Chords and Notes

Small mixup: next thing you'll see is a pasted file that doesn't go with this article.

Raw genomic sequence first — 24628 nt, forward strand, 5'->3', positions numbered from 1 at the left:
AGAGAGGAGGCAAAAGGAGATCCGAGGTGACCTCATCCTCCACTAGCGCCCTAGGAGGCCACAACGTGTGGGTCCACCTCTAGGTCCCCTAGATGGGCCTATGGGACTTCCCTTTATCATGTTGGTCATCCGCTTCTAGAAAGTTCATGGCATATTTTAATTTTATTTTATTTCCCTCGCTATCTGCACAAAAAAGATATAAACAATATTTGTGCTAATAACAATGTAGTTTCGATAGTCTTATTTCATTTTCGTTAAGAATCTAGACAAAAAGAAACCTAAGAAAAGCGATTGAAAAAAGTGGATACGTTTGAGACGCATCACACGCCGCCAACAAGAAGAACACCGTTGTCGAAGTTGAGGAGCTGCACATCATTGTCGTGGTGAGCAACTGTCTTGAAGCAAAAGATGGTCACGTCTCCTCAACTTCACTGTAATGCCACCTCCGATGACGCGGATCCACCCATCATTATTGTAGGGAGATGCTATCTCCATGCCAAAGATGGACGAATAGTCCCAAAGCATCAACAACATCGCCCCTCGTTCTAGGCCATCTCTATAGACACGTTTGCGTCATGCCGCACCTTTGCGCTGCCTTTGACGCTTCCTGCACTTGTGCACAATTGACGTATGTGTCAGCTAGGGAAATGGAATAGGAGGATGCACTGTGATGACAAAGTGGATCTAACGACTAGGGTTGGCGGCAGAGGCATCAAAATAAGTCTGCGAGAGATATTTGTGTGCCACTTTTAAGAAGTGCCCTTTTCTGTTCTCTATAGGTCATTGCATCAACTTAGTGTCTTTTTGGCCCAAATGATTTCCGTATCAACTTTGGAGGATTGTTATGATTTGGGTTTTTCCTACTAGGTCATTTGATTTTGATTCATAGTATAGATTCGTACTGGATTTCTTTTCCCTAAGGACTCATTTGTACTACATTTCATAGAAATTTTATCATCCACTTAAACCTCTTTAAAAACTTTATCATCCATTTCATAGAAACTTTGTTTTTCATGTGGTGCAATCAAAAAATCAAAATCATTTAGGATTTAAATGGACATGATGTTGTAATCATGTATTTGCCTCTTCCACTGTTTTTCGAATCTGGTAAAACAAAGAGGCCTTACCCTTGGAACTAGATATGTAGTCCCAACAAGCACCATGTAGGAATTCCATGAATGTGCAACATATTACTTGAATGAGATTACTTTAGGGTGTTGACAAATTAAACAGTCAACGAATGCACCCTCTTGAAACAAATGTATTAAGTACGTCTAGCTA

J. J. Cale and Eric Clapton: The Road to EscondidoReprise, CD, Rs. 395Sometime in 1968, the rock supergroup Cream folded and Eric Clapton started casting around for a new musical direction. He was "adopted" by Delaney and Bonnie Bramlett, with whom he began to perform as a supporting guitarist though, thanks to contractual restrictions, he went unbilled and uncredited. Moving to New York a year later, he released his first solo album ( Eric Clapton) shortly thereafter, with support from the Bramletts and their backing band. It spun off a No. 18 pop hit "After Midnight", a cover of a J.J. Cale song, and laid the groundwork for a completely reinvented, much more mellow Clapton sound, which leaned more on country than on blues. The decision to turn over a new musical leaf was a momentous one, because he soon went on to form Derek and The Dominoes, and achieve great success with his next big hit "Layla." Much later in 1978 another Cale tune, "Cocaine," was the centrepiece of his Slowhand album. Though Clapton never performed with Cale before this album, his musical thread to Cale was via Delaney and Bonnie, and also Derek and The Dominoes guitarist Carl Radle, all of whom had collaborated with Cale earlier on in their careers. Highly influential as a musician, Jean Jacques Cale the person was an enigma, a maverick who traced his roots to Oklahoma. Born in 1938, he had picked up guitar at age 10. In less able hands, this formula could degenerate into sheer tedium, but Cale exacts a strange magic out of it that has garnered him a fanatical following which includes such high-profile musicians as Eric Clapton and Dire Straits frontman Mark Knopfler. If Chuck Berry pioneered the country sound in blues and rock and roll, it is Cale who is the best exponent of the blues sound in the country and western idiom.Cale's first band was called The Leathercoated Minds, and maybe remembered by posterity if only for its name. Though his independent spirit and relaxed approach to his art never quite gelled with the commercial side of the music business, he nevertheless had some minor hits of his own, such as "Magnolia," (later covered by Jose Feliciano), "The Sensitive Kind" (covered by Santana, also by John Mayall), "Crazy Mama" and "They Call Me The Breeze" (later covered in spectacular fashion by Lynryd Skynryd). Though he had become a cult figure by then, mediocre record sales in the early eighties frustrated him, and caused him to hibernate for seven years as at home on the outskirts of L.A.

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